The Philippines is a melting pot of different cultures from both its Asian neighbors and colonization from the West. You can find many delicious food with different influences all around the Philippines. As with the country and its people, its widely-beloved street food is diverse and has a rich, colorful history. These comfort foods are often delightfully sinful with sweet or savory flavors. And you can find them almost anywhere as street vendors roam around or sell near schools, hospitals, local attractions, and more. So here are 20 must-try street food to look out for when in the Philippines!
Isaw (Barbecued Animal Insides)
Isaw(saw) meaning “to dip” can refer to many different barbecued food made of meat parts that would have otherwise been thrown away. This can includes animal insides, ears, and even feet. The inventiveness that brought about these unique and flavorful street foods served on sticks was the economic downturn that came about in the early 70’s. You can find them often being sold with barbecue and hotdog by street vendors. They are popularly dipped in sweet and spicy sauce or in spiced vinegar, provided by the vendor. They are also a popular choice of “pulutan” or food that is served best with alcoholic drinks. Because of this, they are often sold at night, mostly from 5pm onwards, (but it could also depend on the vendor). Each stick costs about Php 5 to Php 15, depending on the kind (as well as the area where you get them, but the prices are more or less similar.)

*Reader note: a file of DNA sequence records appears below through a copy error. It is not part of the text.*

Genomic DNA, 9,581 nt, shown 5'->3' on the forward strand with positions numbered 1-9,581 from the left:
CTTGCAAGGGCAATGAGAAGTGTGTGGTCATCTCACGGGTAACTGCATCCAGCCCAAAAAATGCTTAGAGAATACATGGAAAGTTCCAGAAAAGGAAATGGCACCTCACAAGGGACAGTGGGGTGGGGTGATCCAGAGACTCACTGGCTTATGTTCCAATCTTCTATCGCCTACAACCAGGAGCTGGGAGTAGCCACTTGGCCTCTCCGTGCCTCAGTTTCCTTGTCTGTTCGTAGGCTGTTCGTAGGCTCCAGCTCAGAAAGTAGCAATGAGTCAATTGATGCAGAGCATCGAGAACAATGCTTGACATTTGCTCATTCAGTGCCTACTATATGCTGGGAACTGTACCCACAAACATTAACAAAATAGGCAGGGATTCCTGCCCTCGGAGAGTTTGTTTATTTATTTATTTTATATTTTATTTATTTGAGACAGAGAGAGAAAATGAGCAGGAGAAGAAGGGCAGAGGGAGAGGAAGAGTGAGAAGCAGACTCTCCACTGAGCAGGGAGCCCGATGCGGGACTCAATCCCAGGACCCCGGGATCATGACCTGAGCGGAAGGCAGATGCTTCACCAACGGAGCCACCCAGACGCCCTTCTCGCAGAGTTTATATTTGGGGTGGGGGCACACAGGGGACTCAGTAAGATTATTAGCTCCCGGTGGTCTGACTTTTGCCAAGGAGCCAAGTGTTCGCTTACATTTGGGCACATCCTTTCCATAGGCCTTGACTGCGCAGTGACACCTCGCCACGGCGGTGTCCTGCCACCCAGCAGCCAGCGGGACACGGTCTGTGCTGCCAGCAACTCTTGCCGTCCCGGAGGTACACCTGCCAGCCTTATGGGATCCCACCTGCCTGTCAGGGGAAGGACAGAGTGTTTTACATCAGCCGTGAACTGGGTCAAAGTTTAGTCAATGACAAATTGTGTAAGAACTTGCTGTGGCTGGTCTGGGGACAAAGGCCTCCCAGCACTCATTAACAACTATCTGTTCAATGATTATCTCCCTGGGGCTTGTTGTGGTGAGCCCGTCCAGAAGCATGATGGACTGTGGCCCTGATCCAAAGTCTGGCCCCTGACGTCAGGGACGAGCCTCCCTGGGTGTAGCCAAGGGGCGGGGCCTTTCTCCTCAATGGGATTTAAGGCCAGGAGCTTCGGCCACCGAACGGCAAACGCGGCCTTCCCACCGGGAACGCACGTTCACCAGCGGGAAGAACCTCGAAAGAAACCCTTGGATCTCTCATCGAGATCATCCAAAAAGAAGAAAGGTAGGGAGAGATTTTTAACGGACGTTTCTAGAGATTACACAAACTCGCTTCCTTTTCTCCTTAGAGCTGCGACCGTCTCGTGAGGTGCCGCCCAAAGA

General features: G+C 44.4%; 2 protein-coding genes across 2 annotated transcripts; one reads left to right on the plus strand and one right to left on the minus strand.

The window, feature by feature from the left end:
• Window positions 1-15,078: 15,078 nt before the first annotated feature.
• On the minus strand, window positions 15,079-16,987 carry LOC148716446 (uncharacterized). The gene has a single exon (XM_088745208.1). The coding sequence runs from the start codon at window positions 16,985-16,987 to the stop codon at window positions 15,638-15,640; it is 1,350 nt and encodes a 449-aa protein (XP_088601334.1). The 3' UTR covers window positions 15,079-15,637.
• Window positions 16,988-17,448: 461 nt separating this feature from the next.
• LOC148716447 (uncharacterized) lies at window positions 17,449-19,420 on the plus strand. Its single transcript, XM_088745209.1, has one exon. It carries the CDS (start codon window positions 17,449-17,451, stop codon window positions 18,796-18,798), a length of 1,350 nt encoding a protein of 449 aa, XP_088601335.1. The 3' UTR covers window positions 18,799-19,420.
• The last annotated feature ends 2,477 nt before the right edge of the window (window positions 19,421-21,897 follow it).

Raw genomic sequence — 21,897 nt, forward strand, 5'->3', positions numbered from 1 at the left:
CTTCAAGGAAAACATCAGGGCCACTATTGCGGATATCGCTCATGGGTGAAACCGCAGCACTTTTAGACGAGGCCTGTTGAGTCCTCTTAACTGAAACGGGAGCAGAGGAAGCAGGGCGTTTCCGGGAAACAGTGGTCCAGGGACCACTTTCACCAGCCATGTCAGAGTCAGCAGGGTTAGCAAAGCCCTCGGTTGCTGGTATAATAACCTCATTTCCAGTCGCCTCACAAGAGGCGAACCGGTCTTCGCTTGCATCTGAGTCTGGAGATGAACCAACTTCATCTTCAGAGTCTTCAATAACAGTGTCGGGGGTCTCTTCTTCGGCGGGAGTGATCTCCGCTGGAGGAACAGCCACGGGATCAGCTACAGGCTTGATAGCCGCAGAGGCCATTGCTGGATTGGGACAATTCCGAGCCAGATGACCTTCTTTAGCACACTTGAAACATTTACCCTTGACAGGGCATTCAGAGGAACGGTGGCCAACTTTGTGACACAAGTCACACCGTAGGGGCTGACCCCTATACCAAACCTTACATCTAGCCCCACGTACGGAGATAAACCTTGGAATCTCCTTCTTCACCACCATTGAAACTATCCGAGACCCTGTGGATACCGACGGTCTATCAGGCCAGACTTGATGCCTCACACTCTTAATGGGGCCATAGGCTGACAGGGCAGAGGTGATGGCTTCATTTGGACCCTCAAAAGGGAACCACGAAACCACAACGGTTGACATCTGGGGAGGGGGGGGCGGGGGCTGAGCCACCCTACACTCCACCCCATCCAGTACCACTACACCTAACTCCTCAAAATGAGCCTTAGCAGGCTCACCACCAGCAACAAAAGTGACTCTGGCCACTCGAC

When referring to isaw, the most common one that would come to mind is the “IUD”, often also just called “isaw”. These are chewy chicken small intestines that are cleaned out twice. It’s cooked “adobo style” which means being marinated in soy sauce, vinegar, and garlic. It is then grilled on-the-spot when you order it. It is named “IUD” because it looks like the birth control device.
This is dried pig or chicken blood that is grilled and cut into cubes. It is named like that because it resembles Betamax cartridges, which were widely popular in the 80’s.
Named after the popular shoe brand’s three stripes, Adidas are marinated and grilled chicken feet. This is a highly Chinese-influenced street food since chicken feet are served at Chinese restaurants.
Just like what it says on the tin, atay (meaning “liver”) is usually chopped up pieces of pig liver.
Named after the music player also popular in the 80’s, this street food is made of bite-sized grilled pig’s ears. They’re very chewy and have a nice texture.
These donut-shaped isaw are grilled pork large intestines. Like the other barbecued food items, they are rubbed in spices (after being cleaned out) for flavor.
If you see a vendor with a wok filled with oil, chances are it’s going to be selling a variety of the following: squidballs, fish balls, kikiam, and chicken balls. They come from Chinese culinary tradition but the recipe for the Filipino street food version is often quite different. They often come with sweet and sour and spiced vinegar sauces, that you can dip in much like the isaw.